In any IT organization, there is an infinite amount of possible work. It is constantly snowing new tasks – security patches, new cloud services, new integrations, enhancement requests, bug reports. You can easily run out of space for more post-its on your Kanban board, but you will never run out of tasks. As Elton John sang in The Lion King: “There’s more to do than can ever be done.” As an IT leader, it is your job to decide what gets done. Do you have a policy for what gets done first? If you don’t, write one and distribute it to your team. That makes it easier for them to find and do the most important jobs first.

Hackers Almost Poisoned our Water Supply

What would be a truly scary computer intrusion? It would have to be something potentially lethal and something we weren’t expecting. Like hackers poisoning our water supply. But the water supply is highly secured, you say? Couldn’t happen, you say? Think again. It just did.

In a US city, hackers turned up the amount of sodium hydroxide that is added to the water. Adding a little is part of normal procedures, but the hackers turned it up to dangerous levels. Fortunately, operators immediately noticed, and countermanded the order.

Like in almost all disasters and near-disasters, there is a long chain of events that have to go wrong for the problem to occur. For example, you would have to be running an unsupported old Windows 7 installation. Check. You would need to keep remote access software running all the time. Check. You would need to have a widely shared common password. Check. You would need to have no firewall software in place. Check.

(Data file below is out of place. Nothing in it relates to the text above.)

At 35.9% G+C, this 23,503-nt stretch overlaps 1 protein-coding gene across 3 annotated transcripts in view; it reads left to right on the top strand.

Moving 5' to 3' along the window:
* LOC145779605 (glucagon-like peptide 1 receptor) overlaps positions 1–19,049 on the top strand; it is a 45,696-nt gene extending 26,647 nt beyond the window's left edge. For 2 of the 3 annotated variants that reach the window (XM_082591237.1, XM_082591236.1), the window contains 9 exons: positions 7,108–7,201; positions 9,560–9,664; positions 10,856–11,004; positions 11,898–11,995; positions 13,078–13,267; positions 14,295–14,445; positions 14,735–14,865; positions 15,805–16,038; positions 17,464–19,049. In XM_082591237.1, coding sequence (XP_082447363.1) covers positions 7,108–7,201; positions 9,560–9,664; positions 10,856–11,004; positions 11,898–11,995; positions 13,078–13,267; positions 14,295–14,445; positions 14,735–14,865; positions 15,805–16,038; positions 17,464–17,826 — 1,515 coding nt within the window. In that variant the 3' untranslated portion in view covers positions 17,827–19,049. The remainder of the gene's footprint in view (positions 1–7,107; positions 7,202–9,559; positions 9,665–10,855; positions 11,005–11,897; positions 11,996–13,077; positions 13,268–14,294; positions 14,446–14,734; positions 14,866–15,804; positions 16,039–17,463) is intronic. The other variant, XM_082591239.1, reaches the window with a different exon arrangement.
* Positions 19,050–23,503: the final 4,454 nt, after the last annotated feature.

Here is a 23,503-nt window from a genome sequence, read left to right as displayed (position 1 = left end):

If you are a CIO, share the story of this almost-disaster. Security reviews are good, and would have caught most or all of these problems. But security awareness among users is better. Reminding people of the IT policy doesn’t work. But sharing a story of how it almost went wrong might change behavior.

Another Avoidable Disaster

Today’s totally avoidable IT disaster is found in the Slack app for Android. It turns out the app stored the user password in unencrypted plain text. That means that every other app on your phone had access to it, and it might now lurk in various log files on your device. Slack is red-facedly asking users to update their app and change their password.

This is an example of what happens when developers operate under tight deadlines and without adult supervision. Any competent IT development organization has code review procedures. If you are a large, high-profile organization that release apps to millions of user, any new release should have a separate security review performed by a security professional. But Slack insisted on letting their team operate without any guardrails. That means it was a matter of time before they ran off the track.